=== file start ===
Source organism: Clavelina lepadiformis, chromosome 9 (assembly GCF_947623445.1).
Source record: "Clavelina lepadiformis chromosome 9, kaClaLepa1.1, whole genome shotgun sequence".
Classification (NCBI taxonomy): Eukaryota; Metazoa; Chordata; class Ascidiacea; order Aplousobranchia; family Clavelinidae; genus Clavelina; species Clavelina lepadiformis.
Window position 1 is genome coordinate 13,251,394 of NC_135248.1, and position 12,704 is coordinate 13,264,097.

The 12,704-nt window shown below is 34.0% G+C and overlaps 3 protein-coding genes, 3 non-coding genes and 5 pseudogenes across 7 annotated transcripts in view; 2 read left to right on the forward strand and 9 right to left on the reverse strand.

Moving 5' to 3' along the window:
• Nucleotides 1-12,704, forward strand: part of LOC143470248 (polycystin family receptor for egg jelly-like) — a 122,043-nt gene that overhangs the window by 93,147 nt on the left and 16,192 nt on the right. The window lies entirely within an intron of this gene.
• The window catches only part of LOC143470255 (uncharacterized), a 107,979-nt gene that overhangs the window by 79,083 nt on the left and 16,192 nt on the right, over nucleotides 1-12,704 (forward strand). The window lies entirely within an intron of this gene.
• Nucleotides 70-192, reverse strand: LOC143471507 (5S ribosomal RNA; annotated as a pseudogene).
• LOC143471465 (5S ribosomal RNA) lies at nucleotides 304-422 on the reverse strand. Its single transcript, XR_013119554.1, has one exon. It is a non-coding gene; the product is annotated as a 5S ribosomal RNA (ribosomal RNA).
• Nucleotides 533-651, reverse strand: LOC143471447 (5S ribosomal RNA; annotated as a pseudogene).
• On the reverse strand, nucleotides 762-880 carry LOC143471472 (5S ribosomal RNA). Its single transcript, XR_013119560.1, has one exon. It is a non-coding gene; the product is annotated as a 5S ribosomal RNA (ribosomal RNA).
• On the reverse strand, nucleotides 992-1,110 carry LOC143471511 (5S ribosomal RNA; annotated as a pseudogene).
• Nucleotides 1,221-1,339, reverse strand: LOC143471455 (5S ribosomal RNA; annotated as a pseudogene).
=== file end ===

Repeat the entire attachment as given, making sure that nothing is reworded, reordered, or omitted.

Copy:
Source organism: Clavelina lepadiformis, chromosome 9 (assembly GCF_947623445.1).
Source record: "Clavelina lepadiformis chromosome 9, kaClaLepa1.1, whole genome shotgun sequence".
Classification (NCBI taxonomy): Eukaryota; Metazoa; Chordata; class Ascidiacea; order Aplousobranchia; family Clavelinidae; genus Clavelina; species Clavelina lepadiformis.
Window position 1 is genome coordinate 13,251,394 of NC_135248.1, and position 12,704 is coordinate 13,264,097.

The 12,704-nt window shown below is 34.0% G+C and overlaps 3 protein-coding genes, 3 non-coding genes and 5 pseudogenes across 7 annotated transcripts in view; 2 read left to right on the forward strand and 9 right to left on the reverse strand.

Moving 5' to 3' along the window:
• Nucleotides 1-12,704, forward strand: part of LOC143470248 (polycystin family receptor for egg jelly-like) — a 122,043-nt gene that overhangs the window by 93,147 nt on the left and 16,192 nt on the right. The window lies entirely within an intron of this gene.
• The window catches only part of LOC143470255 (uncharacterized), a 107,979-nt gene that overhangs the window by 79,083 nt on the left and 16,192 nt on the right, over nucleotides 1-12,704 (forward strand). The window lies entirely within an intron of this gene.
• Nucleotides 70-192, reverse strand: LOC143471507 (5S ribosomal RNA; annotated as a pseudogene).
• LOC143471465 (5S ribosomal RNA) lies at nucleotides 304-422 on the reverse strand. Its single transcript, XR_013119554.1, has one exon. It is a non-coding gene; the product is annotated as a 5S ribosomal RNA (ribosomal RNA).
• Nucleotides 533-651, reverse strand: LOC143471447 (5S ribosomal RNA; annotated as a pseudogene).
• On the reverse strand, nucleotides 762-880 carry LOC143471472 (5S ribosomal RNA). Its single transcript, XR_013119560.1, has one exon. It is a non-coding gene; the product is annotated as a 5S ribosomal RNA (ribosomal RNA).
• On the reverse strand, nucleotides 992-1,110 carry LOC143471511 (5S ribosomal RNA; annotated as a pseudogene).
• Nucleotides 1,221-1,339, reverse strand: LOC143471455 (5S ribosomal RNA; annotated as a pseudogene).